Cary Nelson, Jubilee Professor of Liberal Arts and Sciences, University of Illinois at Urbana-Champaign
Derek J. Penslar, Samuel Zacks Professor of Jewish History, University of Toronto
Riv-Ellen Prell, Professor of American Studies and Director of Center for Jewish Studies, University of Minnesota.
Jennifer Ratner-Rosenhagen, Merle Curti Associate Professor of History, University of Wisconsin, Madison
Brent Sasley, Associate Professor of Political Science, University of Texas at Arlington
Gershon Shafir, Professor of Sociology, University of California, San Diego
Judith Shulevitz, Adjunct Assistant Professor of English, Barnard College
Catherine Bodard Silver, Professor Emerita (Sociology), Brooklyn College and Graduate Center, CUNY
Seymour Spilerman, Julian C. Levi Professor of Sociology, Columbia University
Mira Sucharov, Associate Professor of Political Science, Carleton University, Ottawa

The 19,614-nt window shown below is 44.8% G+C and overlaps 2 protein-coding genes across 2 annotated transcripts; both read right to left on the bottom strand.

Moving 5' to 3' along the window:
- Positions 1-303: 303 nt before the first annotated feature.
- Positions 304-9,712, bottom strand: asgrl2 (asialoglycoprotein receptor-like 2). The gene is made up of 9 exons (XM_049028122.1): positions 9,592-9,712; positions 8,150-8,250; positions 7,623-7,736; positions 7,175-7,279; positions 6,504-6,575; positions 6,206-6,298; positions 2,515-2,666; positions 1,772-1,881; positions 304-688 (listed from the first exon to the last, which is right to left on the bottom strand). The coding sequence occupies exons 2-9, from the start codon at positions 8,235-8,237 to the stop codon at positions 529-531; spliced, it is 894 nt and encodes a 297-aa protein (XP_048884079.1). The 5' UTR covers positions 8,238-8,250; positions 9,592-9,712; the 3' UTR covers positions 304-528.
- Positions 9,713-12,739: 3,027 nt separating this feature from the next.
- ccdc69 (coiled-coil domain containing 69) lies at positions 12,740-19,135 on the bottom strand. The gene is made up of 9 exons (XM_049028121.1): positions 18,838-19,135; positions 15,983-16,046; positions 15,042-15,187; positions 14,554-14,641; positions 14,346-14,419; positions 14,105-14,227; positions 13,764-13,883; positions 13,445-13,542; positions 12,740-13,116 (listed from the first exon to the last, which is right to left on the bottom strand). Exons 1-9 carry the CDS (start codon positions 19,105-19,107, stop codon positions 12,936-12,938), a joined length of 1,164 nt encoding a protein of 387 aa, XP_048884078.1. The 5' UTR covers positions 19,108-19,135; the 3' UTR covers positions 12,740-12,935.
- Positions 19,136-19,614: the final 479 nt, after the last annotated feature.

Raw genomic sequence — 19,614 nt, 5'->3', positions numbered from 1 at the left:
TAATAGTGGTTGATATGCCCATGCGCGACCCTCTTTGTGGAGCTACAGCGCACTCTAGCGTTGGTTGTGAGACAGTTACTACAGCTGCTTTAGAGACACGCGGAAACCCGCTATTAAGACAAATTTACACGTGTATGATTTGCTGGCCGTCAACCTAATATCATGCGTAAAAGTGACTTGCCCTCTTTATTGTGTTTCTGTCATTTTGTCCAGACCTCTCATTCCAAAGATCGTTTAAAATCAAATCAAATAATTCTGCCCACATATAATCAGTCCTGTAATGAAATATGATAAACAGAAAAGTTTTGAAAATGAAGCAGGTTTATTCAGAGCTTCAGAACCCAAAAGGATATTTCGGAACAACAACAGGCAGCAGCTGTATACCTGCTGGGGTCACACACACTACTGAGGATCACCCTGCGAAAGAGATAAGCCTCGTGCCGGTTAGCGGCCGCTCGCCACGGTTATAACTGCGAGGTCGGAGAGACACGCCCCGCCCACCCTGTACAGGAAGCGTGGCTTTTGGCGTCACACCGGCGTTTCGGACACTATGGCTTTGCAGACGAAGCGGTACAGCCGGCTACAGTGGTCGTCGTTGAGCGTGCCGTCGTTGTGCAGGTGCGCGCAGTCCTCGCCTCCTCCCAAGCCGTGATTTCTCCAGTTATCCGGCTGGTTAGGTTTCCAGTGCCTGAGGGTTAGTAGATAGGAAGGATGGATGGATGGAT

Ann Swidler, Professor of Sociology, University of California, Berkeley
Siva Vaidhyanathan, Robertson Professor; Chair, Department of Media Studies, The University of Virginia
Kenneth Waltzer, Professor of History, James Madison College; Director of Jewish Studies, Michigan State University
Judith B. Walzer, Former Provost and Professor of Literature, New School, NY
Michael Walzer, Professor Emeritus, Institute for Advanced Studies
Dov Waxman, Associate Professor of Political Science, Baruch College and Graduate Center, City University of New York; Co-Director of the Middle East Center for Peace, Culture, and Development, Northeastern University
Beth C. Weitzman, Vice Dean; Professor, Health and Public Policy, NYU Steinhardt
Beth S. Wenger, Professor of History; Chair, History Department, University of Pennsylvania